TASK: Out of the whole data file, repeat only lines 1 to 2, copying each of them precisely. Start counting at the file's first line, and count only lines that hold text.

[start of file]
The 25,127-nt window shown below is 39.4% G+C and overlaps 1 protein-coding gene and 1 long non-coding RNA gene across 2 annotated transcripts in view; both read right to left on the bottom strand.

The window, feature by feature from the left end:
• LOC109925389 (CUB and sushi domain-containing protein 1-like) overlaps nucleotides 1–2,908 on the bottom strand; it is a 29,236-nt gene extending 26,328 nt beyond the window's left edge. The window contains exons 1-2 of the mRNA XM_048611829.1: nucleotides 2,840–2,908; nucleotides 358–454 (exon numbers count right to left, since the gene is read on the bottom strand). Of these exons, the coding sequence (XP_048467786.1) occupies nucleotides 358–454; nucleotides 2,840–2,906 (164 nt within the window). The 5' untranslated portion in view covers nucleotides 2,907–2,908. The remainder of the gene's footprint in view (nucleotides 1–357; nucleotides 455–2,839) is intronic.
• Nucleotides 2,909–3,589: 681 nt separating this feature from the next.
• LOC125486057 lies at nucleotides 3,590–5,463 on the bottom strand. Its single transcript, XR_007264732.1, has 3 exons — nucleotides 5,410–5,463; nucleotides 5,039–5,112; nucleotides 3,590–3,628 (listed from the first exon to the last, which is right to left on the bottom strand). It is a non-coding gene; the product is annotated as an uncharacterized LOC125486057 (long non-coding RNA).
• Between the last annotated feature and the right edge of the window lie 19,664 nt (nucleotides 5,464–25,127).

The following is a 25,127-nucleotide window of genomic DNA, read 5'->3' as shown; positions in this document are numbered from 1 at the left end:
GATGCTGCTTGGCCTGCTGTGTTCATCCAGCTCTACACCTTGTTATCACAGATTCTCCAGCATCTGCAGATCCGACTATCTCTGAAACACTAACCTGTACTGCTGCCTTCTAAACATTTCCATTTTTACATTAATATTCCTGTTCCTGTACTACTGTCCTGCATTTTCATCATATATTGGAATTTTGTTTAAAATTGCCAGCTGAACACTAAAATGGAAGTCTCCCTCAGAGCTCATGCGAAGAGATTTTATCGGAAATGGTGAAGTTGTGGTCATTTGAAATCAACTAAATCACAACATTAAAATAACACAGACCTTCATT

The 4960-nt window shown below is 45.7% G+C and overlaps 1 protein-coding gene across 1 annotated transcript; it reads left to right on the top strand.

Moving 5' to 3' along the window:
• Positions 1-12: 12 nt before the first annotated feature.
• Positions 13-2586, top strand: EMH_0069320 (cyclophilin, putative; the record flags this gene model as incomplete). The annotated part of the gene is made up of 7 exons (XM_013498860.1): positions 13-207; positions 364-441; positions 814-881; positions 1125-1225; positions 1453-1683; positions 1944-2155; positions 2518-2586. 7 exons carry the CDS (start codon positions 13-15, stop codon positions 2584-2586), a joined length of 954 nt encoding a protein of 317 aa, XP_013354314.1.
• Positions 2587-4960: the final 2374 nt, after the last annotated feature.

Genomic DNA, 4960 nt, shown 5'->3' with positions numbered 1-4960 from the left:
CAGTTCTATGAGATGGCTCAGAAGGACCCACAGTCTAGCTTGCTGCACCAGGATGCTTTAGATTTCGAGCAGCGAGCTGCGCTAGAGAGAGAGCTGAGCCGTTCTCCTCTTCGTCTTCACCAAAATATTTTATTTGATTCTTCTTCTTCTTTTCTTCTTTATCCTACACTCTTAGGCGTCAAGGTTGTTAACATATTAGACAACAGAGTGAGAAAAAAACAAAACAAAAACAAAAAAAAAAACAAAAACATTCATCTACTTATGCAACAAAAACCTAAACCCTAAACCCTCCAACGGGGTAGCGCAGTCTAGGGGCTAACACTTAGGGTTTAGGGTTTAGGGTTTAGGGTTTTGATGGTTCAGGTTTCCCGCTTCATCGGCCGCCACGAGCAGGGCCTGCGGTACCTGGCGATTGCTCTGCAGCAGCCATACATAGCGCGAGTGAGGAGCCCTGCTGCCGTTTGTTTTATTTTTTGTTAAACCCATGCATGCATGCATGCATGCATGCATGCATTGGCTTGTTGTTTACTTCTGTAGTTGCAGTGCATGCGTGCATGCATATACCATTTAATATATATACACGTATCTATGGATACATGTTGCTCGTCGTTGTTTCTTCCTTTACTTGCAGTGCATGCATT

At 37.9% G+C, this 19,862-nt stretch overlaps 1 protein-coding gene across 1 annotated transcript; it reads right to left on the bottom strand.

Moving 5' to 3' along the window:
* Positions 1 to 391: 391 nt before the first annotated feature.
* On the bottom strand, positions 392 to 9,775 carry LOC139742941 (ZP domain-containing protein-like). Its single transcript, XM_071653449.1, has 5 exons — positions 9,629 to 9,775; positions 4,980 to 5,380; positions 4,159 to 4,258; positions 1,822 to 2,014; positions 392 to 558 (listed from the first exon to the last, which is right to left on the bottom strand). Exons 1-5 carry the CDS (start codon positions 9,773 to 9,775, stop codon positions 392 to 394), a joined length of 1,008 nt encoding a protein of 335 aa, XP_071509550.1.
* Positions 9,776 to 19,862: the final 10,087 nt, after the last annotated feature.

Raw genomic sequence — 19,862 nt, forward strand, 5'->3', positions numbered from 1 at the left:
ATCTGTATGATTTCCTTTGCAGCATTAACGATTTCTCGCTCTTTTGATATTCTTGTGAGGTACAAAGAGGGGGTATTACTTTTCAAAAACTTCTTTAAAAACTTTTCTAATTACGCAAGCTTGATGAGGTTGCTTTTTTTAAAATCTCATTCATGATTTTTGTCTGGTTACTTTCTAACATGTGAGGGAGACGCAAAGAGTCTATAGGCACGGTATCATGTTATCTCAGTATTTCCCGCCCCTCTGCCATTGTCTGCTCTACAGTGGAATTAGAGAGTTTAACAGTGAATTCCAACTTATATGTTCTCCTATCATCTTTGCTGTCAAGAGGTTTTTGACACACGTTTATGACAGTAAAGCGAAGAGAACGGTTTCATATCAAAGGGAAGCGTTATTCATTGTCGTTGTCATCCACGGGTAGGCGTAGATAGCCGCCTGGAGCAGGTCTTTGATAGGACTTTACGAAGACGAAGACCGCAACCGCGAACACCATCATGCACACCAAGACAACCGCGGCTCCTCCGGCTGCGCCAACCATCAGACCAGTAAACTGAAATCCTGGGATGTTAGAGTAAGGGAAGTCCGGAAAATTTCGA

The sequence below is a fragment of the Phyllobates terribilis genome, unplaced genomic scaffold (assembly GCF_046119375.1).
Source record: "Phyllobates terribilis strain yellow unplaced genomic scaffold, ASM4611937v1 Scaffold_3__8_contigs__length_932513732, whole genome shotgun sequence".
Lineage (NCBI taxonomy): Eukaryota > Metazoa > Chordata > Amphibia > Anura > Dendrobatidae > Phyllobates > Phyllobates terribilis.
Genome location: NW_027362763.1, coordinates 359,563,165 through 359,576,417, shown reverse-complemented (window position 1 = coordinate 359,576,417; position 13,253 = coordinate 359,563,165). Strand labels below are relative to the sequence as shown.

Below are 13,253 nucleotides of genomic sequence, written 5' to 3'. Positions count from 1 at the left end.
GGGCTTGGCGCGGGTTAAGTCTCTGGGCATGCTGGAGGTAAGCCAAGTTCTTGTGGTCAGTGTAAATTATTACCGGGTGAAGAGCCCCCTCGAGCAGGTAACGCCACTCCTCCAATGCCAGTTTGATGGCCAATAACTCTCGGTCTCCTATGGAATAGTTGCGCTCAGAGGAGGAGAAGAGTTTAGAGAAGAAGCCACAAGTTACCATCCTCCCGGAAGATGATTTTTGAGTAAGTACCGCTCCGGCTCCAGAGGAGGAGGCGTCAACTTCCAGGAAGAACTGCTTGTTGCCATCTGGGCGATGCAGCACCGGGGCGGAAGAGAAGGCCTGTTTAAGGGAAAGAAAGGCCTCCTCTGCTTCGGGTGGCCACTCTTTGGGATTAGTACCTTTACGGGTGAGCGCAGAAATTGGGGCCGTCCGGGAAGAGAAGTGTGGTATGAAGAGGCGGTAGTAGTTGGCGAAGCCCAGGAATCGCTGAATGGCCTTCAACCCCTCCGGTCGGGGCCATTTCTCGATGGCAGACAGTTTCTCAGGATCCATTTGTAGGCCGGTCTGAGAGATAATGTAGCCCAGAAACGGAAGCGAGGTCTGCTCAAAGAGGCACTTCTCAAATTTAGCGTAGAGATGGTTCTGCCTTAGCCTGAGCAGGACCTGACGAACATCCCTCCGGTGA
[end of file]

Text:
The 25,127-nt window shown below is 39.4% G+C and overlaps 1 protein-coding gene and 1 long non-coding RNA gene across 2 annotated transcripts in view; both read right to left on the bottom strand.

The window, feature by feature from the left end: